Strong upper-atmosphere high pressure ridges in the Pacific Ocean and the eastern part of North America continue to influence the weather pattern over the Canadian Prairies. There are hints that a strong Pacific ridge might want to bridge across and merge with a much weaker ridge located over the North Pole. The implications of this merging would be to develop a high-latitude blocking high pressure pattern over western North America. Should this occur, the most likely outcome would be to force the polar trough currently located northwest of Hudson Bay to the south. This would lead to turn to much colder weather in Western and probably Central Canada.
The European forecast model shows a significantly stronger ridge in the Pacific, and a somewhat deeper or more wide-ranging trough in northern Canada. We also note on the European model that the trough line is further to the east. The reason for this is likely because of a weaker ridge over Eastern Canada. This weaker ridge allows for more movement of the southern portion of the trough, and lines it up more with the northern trough. This model is, therefore, hinting at a turn to colder weather in Western Canada sooner than what would be suggested on the U.S. model.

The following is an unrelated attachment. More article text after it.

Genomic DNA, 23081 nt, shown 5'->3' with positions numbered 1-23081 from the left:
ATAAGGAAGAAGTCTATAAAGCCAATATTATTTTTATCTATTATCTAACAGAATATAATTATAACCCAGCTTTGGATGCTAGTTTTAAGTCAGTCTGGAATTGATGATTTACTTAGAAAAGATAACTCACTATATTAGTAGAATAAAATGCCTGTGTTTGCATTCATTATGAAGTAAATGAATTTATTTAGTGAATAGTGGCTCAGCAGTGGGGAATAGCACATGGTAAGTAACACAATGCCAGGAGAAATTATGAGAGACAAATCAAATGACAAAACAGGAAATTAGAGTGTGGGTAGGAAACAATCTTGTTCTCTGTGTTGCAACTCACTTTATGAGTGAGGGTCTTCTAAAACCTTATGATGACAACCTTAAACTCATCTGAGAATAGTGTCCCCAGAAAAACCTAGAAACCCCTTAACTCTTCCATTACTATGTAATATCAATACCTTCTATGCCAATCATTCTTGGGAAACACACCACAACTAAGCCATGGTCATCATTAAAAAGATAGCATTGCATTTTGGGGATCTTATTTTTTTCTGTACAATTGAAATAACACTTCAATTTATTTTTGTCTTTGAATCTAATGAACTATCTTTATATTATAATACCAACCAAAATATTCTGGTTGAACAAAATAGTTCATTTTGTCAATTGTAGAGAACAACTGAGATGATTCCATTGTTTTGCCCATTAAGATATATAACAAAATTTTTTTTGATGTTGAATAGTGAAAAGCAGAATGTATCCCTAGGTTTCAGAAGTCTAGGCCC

The U.S. model maintains a stronger ridge over Central and Eastern Canada than does the European model. Ridge development in the U.S. model depiction is forecast to remain strong enough to block eastward movement of the southwest Canada trough. This, in turn, maintains the southwest flow over the Canadian Prairies, and therefore is somewhat warmer-looking than the European model. Also on the U.S. model, both the Pacific ridge and the northern Canada trough are weaker. This depiction would also suggest less of a chance for significantly colder weather for the region compared with the European model.
The chance that the Pacific ridge would merge with the polar ridge is an interesting development, and one that would suggest a turn to early cold weather. However, in order for this to be included in a high-confidence forecast we would need to see a few more changes on these maps and better model agreement. We would first look for a better link between the ridge centers in the Pacific and in the Arctic. We would also like to see the models agree in the strength of the Pacific ridge and the weakening of the eastern North American ridge. However, the potential for these features to bring a colder pattern to Western Canada is an item that certainly warrants attention.
Joel Burgio can be reached at firstname.lastname@example.org
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